Two separate groups showed their support for the Fairy Creek Blockade in Victoria on April 11, days after a judge granted logging company Teal Jones an injunction to break up the blockade which has prevented the company from harvesting the old-growth forest near Port Renfrew.
Amalia Schelhorn, a professional dancer, visited the Fairy Creek blockade in early April with visions of coordinating a dance along the road filmed by drones. But drones aren’t allowed, and it’s hard to get enough dancers out there, so she settled for a sort of choreographed flash mob at the legislature on Sunday.
Dozens of people who had learned the steps to ‘Dance for the Ancient Forest’ over a Zoom class Schelhorn offered ahead of time, or from a YouTube video she posted, came to the capital Sunday afternoon dressed in greens and browns. Their physically distanced places were marked with green painters’ tape Xs, and Schelhorn led the group from the steps of the parliament building.
The dance, set to Bruce Cockburn’s ‘If A Tree Falls,’ depicted each dancer as a tree, swaying and then being cut while Cockburn crooned, “If a tree falls in the forest does anybody hear? / Anybody hear the forest fall?” through a loudspeaker.
Deborah LeFrank was one who learned the dance from YouTube.
“It occurred to me this morning that if there was just 2.7 per cent of water left, we would be reacting very differently. Or 2.7 per cent of oil left. Why is it that this commodity is not being cared about?” she asked.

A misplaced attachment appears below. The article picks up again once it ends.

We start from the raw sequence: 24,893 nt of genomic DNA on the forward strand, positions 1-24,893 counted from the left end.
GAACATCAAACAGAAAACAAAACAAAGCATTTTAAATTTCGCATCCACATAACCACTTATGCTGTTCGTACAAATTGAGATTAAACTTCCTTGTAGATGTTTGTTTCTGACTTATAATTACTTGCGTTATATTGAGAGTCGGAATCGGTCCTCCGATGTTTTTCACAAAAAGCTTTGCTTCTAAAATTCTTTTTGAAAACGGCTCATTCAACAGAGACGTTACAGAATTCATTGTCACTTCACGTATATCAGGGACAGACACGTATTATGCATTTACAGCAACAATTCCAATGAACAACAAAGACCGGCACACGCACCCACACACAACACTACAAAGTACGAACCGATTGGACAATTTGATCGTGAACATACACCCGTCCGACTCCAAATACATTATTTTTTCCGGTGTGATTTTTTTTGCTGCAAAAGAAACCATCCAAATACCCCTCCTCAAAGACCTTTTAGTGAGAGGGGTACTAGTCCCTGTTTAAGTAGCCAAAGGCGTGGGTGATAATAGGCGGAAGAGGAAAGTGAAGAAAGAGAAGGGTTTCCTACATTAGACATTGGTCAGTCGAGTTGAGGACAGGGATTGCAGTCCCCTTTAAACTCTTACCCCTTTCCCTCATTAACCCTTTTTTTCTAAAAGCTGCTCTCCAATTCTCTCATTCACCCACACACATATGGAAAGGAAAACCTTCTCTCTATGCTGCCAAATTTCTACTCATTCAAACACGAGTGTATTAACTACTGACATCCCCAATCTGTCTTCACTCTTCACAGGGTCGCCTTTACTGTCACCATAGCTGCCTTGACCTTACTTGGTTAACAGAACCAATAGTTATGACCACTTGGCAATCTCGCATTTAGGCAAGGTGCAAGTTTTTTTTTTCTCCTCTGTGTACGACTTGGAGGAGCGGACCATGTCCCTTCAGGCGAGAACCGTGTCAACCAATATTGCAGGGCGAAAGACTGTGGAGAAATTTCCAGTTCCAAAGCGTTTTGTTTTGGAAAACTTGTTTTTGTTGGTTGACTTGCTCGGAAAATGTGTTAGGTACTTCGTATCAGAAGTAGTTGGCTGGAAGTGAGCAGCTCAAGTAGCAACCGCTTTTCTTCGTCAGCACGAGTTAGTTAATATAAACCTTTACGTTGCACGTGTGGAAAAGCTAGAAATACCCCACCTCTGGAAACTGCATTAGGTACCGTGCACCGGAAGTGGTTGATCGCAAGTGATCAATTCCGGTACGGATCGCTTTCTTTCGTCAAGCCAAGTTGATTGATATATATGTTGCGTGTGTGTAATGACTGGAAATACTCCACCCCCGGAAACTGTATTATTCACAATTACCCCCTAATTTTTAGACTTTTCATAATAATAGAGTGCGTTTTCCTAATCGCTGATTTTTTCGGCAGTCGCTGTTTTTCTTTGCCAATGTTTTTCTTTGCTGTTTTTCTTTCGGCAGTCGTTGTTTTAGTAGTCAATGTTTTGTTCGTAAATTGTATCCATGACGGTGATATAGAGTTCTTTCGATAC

Earlier in the day, another group of Fairy Creek supporters set up signs on a pedestrian overpass of Highway 17 in Saanich. Meghan Mason, an accountant who organized the event, said she was upset when the injunction was issued, meaning the protesters out at Fairy Creek will have to allow Teal Jones access to the area.
“We have to stop logging old growth. Regardless of how we got here, we need to stop,” she said. Her hope with the overpass gathering was to show visible support and raise awareness.
“There’s so much support, but there haven’t been enough awareness campaigns [in Victoria]. That’s very uncharacteristic of us.”
Mason came with her husband and two friends, but everyone else who showed up, about 40, was new to her. The group hung signs from the overpass and waved at passing cars. They got lots of honks and a few middle fingers, one participant said.
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